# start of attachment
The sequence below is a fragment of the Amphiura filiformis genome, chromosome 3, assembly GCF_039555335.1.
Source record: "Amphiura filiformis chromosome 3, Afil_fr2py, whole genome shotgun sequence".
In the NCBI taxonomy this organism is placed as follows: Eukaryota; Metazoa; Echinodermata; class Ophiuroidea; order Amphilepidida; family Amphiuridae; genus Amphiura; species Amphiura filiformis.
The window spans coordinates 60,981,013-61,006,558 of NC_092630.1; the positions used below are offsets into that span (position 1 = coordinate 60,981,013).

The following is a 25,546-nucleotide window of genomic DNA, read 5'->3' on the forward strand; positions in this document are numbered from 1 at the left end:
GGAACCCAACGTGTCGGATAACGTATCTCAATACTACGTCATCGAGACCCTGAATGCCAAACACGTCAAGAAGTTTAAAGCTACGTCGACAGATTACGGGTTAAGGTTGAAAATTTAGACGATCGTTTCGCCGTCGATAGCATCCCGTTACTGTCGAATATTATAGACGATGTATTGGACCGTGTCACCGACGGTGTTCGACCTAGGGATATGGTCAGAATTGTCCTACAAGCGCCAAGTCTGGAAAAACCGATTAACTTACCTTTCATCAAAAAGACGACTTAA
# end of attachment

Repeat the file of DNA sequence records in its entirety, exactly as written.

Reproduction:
The sequence below is a fragment of the Amphiura filiformis genome, chromosome 3, assembly GCF_039555335.1.
Source record: "Amphiura filiformis chromosome 3, Afil_fr2py, whole genome shotgun sequence".
In the NCBI taxonomy this organism is placed as follows: Eukaryota; Metazoa; Echinodermata; class Ophiuroidea; order Amphilepidida; family Amphiuridae; genus Amphiura; species Amphiura filiformis.
The window spans coordinates 60,981,013-61,006,558 of NC_092630.1; the positions used below are offsets into that span (position 1 = coordinate 60,981,013).

The following is a 25,546-nucleotide window of genomic DNA, read 5'->3' on the forward strand; positions in this document are numbered from 1 at the left end:
GGAACCCAACGTGTCGGATAACGTATCTCAATACTACGTCATCGAGACCCTGAATGCCAAACACGTCAAGAAGTTTAAAGCTACGTCGACAGATTACGGGTTAAGGTTGAAAATTTAGACGATCGTTTCGCCGTCGATAGCATCCCGTTACTGTCGAATATTATAGACGATGTATTGGACCGTGTCACCGACGGTGTTCGACCTAGGGATATGGTCAGAATTGTCCTACAAGCGCCAAGTCTGGAAAAACCGATTAACTTACCTTTCATCAAAAAGACGACTTAA